Bouncing Brexit into being benign

The recent general election was supposed to give Theresa May an increased majority which, in her mind – but no one else’s – would deal her a stronger hand in negotiating Brexit. The result of this cunning plan dreamt up when she and her investment banker husband were on a walking holiday in Wales was a complete calamity. The worst Tory election campaign in living memory, a manifesto launch that looked like it took place in an abandoned bus garage and a candidate for Prime Minister who looked like she was allergic to the voters came unstuck when up against a genuinely radical Labour manifesto written in the image of a leader comfortable amongst people who thrived and grew as the campaign progressed. None of the pollsters or the ‘clever’ people of the political commentariat predicted the outcome.

Now May hobbles along ‘a dead woman walking’ as George Osborne gleefully called her during the post-election analysis. But let’s be clear – for now this walking target for a Tory leadership challenge is the one who will be leading the country during Brexit negotiations. My oh my, how that should fill us with optimism, hope and … nah, we all know it will be a complete disaster if we allow it to happen. But it doesn’t have to be this way, it could be so different. Brexit poses huge challenges but also presents many opportunities. Britain could be leading the charge for progressive change in Europe. Change that could ripple across the continent, eradicating some of the worst aspects of the EU and the conditions imposed on nation states by the single market, held up by some misguided people as an economic nirvana.

We could create a Europe where:

  • People and communities are prioritised over competition and forced, artificial convergence;
  • Fairness, cooperation and social and economic solidarity are central to the development of a social Europe;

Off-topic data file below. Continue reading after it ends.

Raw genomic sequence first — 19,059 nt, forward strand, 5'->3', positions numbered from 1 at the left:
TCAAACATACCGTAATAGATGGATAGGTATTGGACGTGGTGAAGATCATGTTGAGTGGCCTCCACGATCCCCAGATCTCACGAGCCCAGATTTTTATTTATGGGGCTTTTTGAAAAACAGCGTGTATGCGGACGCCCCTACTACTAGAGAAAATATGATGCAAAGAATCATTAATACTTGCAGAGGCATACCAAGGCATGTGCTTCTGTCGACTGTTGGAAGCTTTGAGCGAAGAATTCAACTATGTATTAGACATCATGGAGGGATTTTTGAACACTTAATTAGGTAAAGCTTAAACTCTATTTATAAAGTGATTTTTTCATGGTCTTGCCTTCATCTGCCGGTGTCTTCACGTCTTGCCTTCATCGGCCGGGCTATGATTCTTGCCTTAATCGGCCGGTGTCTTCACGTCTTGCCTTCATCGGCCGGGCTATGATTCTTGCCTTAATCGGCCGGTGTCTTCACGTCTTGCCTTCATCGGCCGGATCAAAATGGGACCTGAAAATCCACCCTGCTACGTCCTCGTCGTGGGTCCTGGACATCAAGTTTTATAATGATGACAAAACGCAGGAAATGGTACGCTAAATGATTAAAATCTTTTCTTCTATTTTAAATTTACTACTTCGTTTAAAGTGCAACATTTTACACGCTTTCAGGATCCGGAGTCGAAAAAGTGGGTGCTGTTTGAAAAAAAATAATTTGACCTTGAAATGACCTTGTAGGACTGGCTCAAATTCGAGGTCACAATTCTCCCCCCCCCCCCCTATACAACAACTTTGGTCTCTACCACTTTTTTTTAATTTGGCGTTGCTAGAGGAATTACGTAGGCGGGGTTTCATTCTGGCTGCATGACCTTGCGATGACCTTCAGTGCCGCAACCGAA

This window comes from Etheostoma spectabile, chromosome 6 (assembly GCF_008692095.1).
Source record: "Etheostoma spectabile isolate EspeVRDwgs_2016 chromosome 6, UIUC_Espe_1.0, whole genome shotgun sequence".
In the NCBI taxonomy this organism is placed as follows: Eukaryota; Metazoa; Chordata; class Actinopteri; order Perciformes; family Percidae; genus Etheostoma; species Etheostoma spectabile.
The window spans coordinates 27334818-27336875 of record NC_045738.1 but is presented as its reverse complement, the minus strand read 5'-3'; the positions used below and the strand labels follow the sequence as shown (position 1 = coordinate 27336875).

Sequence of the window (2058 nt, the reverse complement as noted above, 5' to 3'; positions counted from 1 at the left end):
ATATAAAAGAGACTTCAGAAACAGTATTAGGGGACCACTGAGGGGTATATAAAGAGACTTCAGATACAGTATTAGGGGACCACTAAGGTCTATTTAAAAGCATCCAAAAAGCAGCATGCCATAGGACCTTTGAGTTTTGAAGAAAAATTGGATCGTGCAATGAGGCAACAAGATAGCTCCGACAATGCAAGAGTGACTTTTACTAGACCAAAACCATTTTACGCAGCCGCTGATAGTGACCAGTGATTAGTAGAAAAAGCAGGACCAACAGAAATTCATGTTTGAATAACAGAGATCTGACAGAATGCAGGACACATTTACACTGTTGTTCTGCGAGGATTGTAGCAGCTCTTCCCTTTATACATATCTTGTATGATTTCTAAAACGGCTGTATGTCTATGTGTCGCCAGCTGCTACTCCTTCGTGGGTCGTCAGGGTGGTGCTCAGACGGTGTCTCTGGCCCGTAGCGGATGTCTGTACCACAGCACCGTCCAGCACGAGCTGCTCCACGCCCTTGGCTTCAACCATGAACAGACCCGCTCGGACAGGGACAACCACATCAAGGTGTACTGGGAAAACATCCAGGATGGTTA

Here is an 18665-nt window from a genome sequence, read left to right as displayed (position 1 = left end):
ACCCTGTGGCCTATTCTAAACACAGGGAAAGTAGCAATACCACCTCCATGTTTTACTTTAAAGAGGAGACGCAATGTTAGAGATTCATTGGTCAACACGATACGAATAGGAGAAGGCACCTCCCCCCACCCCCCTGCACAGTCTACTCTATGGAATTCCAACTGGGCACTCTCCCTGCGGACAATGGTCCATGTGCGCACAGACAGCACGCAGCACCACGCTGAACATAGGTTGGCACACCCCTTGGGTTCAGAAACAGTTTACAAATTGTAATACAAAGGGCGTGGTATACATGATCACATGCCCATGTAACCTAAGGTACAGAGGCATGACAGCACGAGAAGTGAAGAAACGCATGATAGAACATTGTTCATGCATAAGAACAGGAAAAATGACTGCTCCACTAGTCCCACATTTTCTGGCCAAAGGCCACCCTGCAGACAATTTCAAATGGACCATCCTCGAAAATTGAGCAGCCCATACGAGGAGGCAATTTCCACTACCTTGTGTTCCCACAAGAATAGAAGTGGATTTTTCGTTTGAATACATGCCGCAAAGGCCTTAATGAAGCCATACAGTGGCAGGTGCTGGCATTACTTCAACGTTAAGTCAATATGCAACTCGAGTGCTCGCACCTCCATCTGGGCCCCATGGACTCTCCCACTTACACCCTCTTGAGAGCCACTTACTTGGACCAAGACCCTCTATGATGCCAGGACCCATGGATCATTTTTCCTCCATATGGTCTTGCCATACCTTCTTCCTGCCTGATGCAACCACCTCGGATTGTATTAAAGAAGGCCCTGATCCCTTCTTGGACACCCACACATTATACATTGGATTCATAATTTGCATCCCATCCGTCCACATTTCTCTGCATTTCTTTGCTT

• Democracy and human rights are deepened not eroded;
  • Collective bargaining is engrained in a new and genuine social contract; and
  • Workers are protected wherever in the world they come from by ensuring they have right to the same wages and conditions as any other worker who gives of their labour throughout Europe.

We could create a new non-discriminatory immigration policy so that all those who want to come and live and work here are treated the same and where there will be a zero tolerance approach to ‘foreign only’ recruitment which leads to undercutting and exploitation.

And, our history tells us very clearly, indeed, that for working people it is not the Tory party, nor the Liberals nor nationalists in the shape of SNP or the busted flush that is UKIP who will deliver positive and progressive change – it will be the labour movement. The labour movement with its proud history of campaigning and delivering for our class must set out very clearly our aims and objectives. 

In or out of the single market, we have to have trading arrangements that end some of the nonsensical competition laws that inhibit progressive policies being implemented. Policies that, for example, would prevent Labour delivering its manifesto commitments on public ownership of key sectors like water, energy and rail.

We need agreements that allow Government’s and public bodies to build in social and environmental protections to the public procurement process so that we can pay a living wage to all workers, and buy materials, goods and services from the local supply chain, securing jobs whilst protecting our natural environment.

And we must argue that intervention in the economy to support key sectors is not just desirable but essential if we are to promote manufacturing and new industries (ending the prohibitive nonsense of ‘state aid’ restrictions).

I believe such an approach would gain support from workers across the country and across Europe.

On the key issue of the free movement of Labour, I fully support giving EU citizens living here the right to remain. But this does not address the inherent problem within the EU – that is the economic failures that have caused mass youth unemployment across states forcing young people to up sticks and leave their homeland, their communities and their families to try and make a living elsewhere often in low skilled, temporary and low paid work.

Young people have been in the frontline of the austerity politics driven by the European Central Bank and the EU Commission. Where has been the outcry about the 46.6% unemployment rate in Greece or 38.6% rate in Spain? Is the single market delivering for our young Greek, Spanish, Italian, Croatian friends? I think not. The silence from European leaders on this has been deafening.

These issues and many more have to be at the forefront of the Labour Party’s and the labour movement’s priorities for Brexit. We should seek alliances across Europe around these common aims to build a genuinely social Europe. Leaving such vital matters to David Davis, Boris Johnson and Theresa May can only ever end very badly.

Table on youth unemployment in EU

Neil Findlay is a Labour MSP for the Lothians